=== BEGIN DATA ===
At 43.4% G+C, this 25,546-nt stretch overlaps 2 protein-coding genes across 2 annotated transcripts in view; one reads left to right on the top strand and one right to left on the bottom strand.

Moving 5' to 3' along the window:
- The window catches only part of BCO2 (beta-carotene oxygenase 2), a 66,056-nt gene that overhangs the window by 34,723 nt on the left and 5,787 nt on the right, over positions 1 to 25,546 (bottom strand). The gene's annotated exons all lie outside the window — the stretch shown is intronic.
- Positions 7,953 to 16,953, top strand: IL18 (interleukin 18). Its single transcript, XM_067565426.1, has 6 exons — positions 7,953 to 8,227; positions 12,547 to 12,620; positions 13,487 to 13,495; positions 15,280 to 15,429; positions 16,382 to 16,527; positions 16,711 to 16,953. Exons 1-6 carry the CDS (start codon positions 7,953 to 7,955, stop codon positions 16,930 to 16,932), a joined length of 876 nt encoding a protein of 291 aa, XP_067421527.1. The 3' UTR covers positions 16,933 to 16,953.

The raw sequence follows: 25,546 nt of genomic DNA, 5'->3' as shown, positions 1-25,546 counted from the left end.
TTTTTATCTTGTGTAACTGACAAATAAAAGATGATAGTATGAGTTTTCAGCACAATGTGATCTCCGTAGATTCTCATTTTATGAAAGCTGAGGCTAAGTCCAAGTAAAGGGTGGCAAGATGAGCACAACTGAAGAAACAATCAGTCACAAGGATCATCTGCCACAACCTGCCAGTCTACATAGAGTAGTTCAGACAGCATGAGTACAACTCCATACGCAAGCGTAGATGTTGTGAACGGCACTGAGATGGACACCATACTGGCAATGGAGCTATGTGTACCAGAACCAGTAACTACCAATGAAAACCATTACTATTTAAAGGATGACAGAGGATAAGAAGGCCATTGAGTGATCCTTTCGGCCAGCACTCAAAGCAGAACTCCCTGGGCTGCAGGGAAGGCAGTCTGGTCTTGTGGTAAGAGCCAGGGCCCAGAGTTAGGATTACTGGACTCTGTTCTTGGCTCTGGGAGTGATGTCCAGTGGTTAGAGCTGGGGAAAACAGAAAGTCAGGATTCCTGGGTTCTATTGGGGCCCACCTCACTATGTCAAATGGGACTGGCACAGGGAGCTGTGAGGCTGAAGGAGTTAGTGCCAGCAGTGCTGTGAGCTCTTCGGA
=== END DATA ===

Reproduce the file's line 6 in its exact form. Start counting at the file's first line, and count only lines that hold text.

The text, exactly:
TTTTTATCTTGTGTAACTGACAAATAAAAGATGATAGTATGAGTTTTCAGCACAATGTGATCTCCGTAGATTCTCATTTTATGAAAGCTGAGGCTAAGTCCAAGTAAAGGGTGGCAAGATGAGCACAACTGAAGAAACAATCAGTCACAAGGATCATCTGCCACAACCTGCCAGTCTACATAGAGTAGTTCAGACAGCATGAGTACAACTCCATACGCAAGCGTAGATGTTGTGAACGGCACTGAGATGGACACCATACTGGCAATGGAGCTATGTGTACCAGAACCAGTAACTACCAATGAAAACCATTACTATTTAAAGGATGACAGAGGATAAGAAGGCCATTGAGTGATCCTTTCGGCCAGCACTCAAAGCAGAACTCCCTGGGCTGCAGGGAAGGCAGTCTGGTCTTGTGGTAAGAGCCAGGGCCCAGAGTTAGGATTACTGGACTCTGTTCTTGGCTCTGGGAGTGATGTCCAGTGGTTAGAGCTGGGGAAAACAGAAAGTCAGGATTCCTGGGTTCTATTGGGGCCCACCTCACTATGTCAAATGGGACTGGCACAGGGAGCTGTGAGGCTGAAGGAGTTAGTGCCAGCAGTGCTGTGAGCTCTTCGGA